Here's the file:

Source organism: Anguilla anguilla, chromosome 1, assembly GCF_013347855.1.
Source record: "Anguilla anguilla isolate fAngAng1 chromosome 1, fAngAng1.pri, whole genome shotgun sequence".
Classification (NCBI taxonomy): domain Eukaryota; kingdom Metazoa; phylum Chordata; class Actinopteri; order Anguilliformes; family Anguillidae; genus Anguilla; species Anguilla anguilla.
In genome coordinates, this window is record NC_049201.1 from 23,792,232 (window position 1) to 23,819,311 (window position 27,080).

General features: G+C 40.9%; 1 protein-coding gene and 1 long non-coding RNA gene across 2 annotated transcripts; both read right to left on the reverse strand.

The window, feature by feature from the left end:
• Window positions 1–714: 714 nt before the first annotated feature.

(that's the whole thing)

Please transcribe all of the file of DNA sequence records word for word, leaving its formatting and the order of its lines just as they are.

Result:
Source organism: Anguilla anguilla, chromosome 1, assembly GCF_013347855.1.
Source record: "Anguilla anguilla isolate fAngAng1 chromosome 1, fAngAng1.pri, whole genome shotgun sequence".
Classification (NCBI taxonomy): domain Eukaryota; kingdom Metazoa; phylum Chordata; class Actinopteri; order Anguilliformes; family Anguillidae; genus Anguilla; species Anguilla anguilla.
In genome coordinates, this window is record NC_049201.1 from 23,792,232 (window position 1) to 23,819,311 (window position 27,080).

General features: G+C 40.9%; 1 protein-coding gene and 1 long non-coding RNA gene across 2 annotated transcripts; both read right to left on the reverse strand.

The window, feature by feature from the left end:
• Window positions 1–714: 714 nt before the first annotated feature.